Pilots act as a fail-safe in many respects, says Middleton, who has been flying for nearly 50 years. “In an urban environment with lots of skyscrapers, you’re going to have gusts and you can’t predict where they’re going to be. Weather is unpredictable; it can quickly develop from nothing into a raging thunderstorm,” he says. “Who’s going to predict where [air taxis] can or can’t fly? And what happens when they’re in the air and can’t go to their destination?”

He adds that, “At least if you have a pilot, they’re going to look out the front and see what's going on and take necessary action.”

One of the answers to those concerns is unmanned aircraft system traffic management platforms, or UTMs for short. Volocopter is looking to use them to govern its air taxis. “You can take most of the airspace management techniques we use in drones and apply it to air taxis,” says Pamir Sevincel, who leads urban air mobility strategy at AirMap, one of the UTM companies Volocopter is working with. Drones, which usually fly below 400 feet, are subject to different air traffic management protocols than those applied to helicopters and other aircraft.

AirMap has developed numerous UTM capabilities, all of which can theoretically be used for eVTOLs as well. These include the digital submission and approval of flight plans, surveilling an aircraft and sending alerts if it veers off track, monitoring traffic and sending real-time updates, as well as providing dynamic rerouting during emergencies. In the future, the California-based company wants to enable pilots or ground-based fleet managers of drones and air taxis to update flight trajectories based on an automated assessment of risk as a function of pedestrian and car densities, as well as other potential safety issues along planned routes. It also plans to equip flying craft with “sequencing, scheduling, and spacing” capabilities, which would allow the safe and efficient scheduling of operations in and out of vertiports and within the urban air mobility network as a whole.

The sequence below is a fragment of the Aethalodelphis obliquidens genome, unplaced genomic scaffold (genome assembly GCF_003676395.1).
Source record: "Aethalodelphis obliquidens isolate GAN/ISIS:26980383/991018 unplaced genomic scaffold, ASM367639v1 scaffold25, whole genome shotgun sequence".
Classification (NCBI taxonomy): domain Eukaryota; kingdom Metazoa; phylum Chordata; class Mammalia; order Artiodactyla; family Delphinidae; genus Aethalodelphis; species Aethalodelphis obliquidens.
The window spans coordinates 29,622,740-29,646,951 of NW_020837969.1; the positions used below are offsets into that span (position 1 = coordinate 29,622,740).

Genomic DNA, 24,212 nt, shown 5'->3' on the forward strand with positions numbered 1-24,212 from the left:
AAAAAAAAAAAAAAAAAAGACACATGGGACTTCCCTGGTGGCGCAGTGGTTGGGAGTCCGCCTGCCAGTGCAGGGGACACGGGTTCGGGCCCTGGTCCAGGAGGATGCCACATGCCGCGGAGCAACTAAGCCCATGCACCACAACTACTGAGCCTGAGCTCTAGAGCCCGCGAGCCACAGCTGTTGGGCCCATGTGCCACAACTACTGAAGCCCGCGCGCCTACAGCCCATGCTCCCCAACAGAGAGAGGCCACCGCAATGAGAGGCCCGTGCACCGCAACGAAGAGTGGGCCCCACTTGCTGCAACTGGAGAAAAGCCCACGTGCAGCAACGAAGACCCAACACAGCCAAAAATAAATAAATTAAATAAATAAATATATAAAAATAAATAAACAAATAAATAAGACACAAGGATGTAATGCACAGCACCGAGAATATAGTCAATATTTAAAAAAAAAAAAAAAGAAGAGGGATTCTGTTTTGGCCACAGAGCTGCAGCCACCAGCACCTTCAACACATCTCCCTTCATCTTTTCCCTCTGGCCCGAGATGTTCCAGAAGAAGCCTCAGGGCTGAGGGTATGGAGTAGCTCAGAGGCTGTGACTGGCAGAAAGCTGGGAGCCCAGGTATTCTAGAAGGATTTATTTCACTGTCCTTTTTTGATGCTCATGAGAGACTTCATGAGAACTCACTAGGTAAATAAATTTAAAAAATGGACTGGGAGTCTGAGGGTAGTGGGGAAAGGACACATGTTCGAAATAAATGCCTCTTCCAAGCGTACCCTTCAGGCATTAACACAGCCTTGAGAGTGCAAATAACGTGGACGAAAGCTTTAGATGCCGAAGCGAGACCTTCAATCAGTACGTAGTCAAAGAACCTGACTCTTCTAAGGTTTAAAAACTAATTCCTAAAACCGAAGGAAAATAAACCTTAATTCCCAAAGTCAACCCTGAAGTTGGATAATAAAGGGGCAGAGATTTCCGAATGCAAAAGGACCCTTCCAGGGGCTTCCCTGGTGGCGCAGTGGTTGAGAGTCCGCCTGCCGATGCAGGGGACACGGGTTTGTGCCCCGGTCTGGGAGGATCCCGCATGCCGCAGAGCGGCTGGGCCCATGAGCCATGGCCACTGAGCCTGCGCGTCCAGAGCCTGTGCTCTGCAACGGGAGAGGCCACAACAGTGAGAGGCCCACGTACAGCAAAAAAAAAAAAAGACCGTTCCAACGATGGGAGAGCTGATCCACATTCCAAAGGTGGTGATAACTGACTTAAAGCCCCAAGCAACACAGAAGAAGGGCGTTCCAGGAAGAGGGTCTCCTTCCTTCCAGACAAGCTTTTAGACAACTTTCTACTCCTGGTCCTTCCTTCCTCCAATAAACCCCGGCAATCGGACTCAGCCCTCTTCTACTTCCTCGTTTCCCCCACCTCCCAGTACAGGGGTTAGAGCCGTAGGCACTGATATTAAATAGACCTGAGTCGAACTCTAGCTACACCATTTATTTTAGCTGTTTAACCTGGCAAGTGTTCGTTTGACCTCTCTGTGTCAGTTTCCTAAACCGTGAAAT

“This capability is really going to enable scale in a safe way...because if you don’t, you won’t be able to integrate many flights into urban airspace” says Sevincel.

Building infrastructure to support air taxis—vertiports with passenger lounges, check-in and security facilities, as well as battery charging and aircraft maintenance stations—is another issue that must be addressed before air taxis can become a commercial reality. To that end, Volocopter has partnered with Skyports, a British infrastructure firm that has just unveiled the first prototype of its VoloPort— the air taxi equivalent of a helipad—in Singapore. 

Volocopter’s Reuter says his firm is also working closely with global aviation authorities to ensure that its next-generation air taxi rises to “the same safety level airliners are built to.” He’s also well aware that gaining public acceptance is key when it comes to autonomous transport, which is why he says Volocopter’s first stage of commercial operations, scheduled within five years, will likely involve piloted flights, with the eventual aim of moving towards full autonomy. 

“We, as a global society, have to feel our way into this technology...and try it out in a safe and secure environment,” says Reuter. 

“Many people picture the skies becoming dark and aircraft whizzing around the city without any control or rules. That’s a very negative and chaotic image,” he says. “But let’s take it step by step and evaluate how it goes.” 

An abridged version of this post appears in the December 2019 print issue as “Electric Air Taxi Flies Over Singapore.”